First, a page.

BELINDA GROVER PHOTOGRAPHY

STOPS ALONG THE WAY


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PICNIC IN THE PARK

This grey squirrel was tucking in as I passed. A felled tree makes a nice surface for dining and hikers often leave seeds and nuts for birds and squirrels, particularly in the colder months. I was glad to see that this diner was well fed.

 


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DAMSELFLY

Damselflies – a sure sign of warm weather. They begin to appear in late spring and remain throughout the summer. Looking at the blue skies and sunshine right now, you can almost imagine it’s warm out, until you step outside that is 😏 .


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FOREST DETAILS (TWO PHOTOGRAPHS)

There’s always something that catches my eye when I’m out for a walk. I liked the windblown leaf pattern on the forest floor and the sapling pushing upward. It was nice to see the mushrooms too.


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HOUSE FINCHES

The bright head of the house finch caught my eye, I didn’t see the less colourful female when I took the picture. Most finches I’ve seen are more rosy coloured. This one must have found a good crop of red berries as diet can effect their colouring.


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PEREGRINE FALCON (TWO PHOTOGRAPHS)

I was surprised to see a peregrine falcon as I passed along the shore. Peregrines swoop down on their prey from the air so it wasn’t hunting, probably just cooling off in the lake. Except for the falcon no other bird or squirrel was in sight.


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DAMSELFLIES (TWO PHOTOGRAPHS)

After photographing certain subjects for a while you begin to anticipate their behaviour. In the case of damselflies (and dragonflies) they tend to return to the same perch you might have startled from as you approached. So if you don’t get the shot the first time your chances are good the second time around.


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PAINTED TURTLE (TWO PHOTOGRAPHS)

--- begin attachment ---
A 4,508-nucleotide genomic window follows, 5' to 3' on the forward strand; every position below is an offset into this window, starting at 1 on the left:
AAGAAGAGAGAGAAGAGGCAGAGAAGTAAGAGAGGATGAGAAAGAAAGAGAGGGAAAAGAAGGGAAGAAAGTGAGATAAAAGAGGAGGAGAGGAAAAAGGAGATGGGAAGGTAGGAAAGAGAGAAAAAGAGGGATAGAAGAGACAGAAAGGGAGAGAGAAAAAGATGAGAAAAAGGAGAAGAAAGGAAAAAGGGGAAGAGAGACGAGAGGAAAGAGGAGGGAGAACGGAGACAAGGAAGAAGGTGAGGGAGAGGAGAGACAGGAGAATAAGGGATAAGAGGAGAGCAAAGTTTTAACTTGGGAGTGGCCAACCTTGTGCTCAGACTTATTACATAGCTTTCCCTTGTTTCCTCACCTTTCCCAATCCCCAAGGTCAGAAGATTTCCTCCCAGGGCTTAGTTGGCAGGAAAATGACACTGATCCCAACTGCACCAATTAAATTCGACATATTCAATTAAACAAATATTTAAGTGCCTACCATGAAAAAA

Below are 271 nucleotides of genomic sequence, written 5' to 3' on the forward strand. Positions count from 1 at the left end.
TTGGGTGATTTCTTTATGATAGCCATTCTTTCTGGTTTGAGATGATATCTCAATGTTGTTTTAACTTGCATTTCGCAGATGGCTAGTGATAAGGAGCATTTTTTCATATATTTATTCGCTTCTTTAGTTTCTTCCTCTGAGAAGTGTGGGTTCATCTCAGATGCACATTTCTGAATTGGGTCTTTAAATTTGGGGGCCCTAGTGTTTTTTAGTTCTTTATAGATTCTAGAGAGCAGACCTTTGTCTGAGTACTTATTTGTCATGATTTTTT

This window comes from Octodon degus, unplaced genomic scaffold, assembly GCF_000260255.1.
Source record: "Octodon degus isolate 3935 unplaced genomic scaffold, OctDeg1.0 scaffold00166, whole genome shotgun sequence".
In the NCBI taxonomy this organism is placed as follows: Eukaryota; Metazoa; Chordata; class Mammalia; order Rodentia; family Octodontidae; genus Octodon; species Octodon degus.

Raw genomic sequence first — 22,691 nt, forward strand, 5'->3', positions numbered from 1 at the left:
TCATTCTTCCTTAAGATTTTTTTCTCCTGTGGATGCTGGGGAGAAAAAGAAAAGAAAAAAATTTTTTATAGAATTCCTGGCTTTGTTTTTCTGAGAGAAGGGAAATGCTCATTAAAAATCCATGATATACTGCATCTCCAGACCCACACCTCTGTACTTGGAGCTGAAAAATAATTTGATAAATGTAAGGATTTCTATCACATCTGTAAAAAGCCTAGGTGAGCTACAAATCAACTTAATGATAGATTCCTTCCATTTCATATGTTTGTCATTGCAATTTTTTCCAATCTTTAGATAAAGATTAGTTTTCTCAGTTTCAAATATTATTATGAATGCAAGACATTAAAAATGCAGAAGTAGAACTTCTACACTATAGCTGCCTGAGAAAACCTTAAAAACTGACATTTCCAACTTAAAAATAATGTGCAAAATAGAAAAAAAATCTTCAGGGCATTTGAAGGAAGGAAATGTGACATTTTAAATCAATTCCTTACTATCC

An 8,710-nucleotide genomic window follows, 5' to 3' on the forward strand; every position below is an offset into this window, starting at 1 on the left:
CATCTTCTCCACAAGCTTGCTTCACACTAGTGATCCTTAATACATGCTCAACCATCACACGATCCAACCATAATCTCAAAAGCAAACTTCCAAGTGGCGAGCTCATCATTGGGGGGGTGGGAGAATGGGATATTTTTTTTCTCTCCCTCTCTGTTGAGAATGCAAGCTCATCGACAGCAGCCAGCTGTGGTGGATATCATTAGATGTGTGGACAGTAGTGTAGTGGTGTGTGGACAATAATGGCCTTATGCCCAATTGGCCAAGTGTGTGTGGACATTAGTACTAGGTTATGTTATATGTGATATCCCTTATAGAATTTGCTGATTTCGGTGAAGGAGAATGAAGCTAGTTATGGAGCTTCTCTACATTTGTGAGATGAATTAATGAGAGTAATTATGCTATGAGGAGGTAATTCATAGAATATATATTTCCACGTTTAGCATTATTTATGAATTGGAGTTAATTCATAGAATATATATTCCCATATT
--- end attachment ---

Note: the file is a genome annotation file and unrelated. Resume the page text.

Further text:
This lake has a fair number of resident turtles. As I scanned the water for birds, I noticed a painted turtle enjoying a swim. Now it and its mates are buried deep in the mud, hibernating until spring.


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PERFECT PAD (TWO PHOTOGRAPHS)

This lake has a lot of lily pads which these frogs call home. They blend in so well that often only a splash or movement alerts you to their whereabouts. The photo below gives you a good idea of their environment and how well they blend in.


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BARRED OWL

The barred owl or hoot owl is very common in Ontario though I’ve only seen one twice. Like most owls they are nocturnal but both my sightings were during the day. This owl was just slightly off the main path, I happened to look up and there he was.


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BLUE(T)S AND GREENS OF SUMMER

The bluet damselfly is a common visitor in early summer, often seen near bodies of water. Like many birds and insects, when they become accustomed to your presence they’ll often linger for a portrait.


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NORTHERN CARDINAL

I took this photo in late July, so I think the cardinal had just begun to molt. Molting begins after mating season and before the cold weather sets in. They can look pretty rough over several weeks but this bird still looked pretty spiffy.


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PEREGRINE FALCON

On a drive one day, we stopped at a reserve that advertised a wild bird display. This peregrine falcon was waiting his turn and seemed to look in my direction so I took the shot. I’m not a great fan of these events but the birds were beautiful and if people take away an appreciation of them it can only help conservation efforts.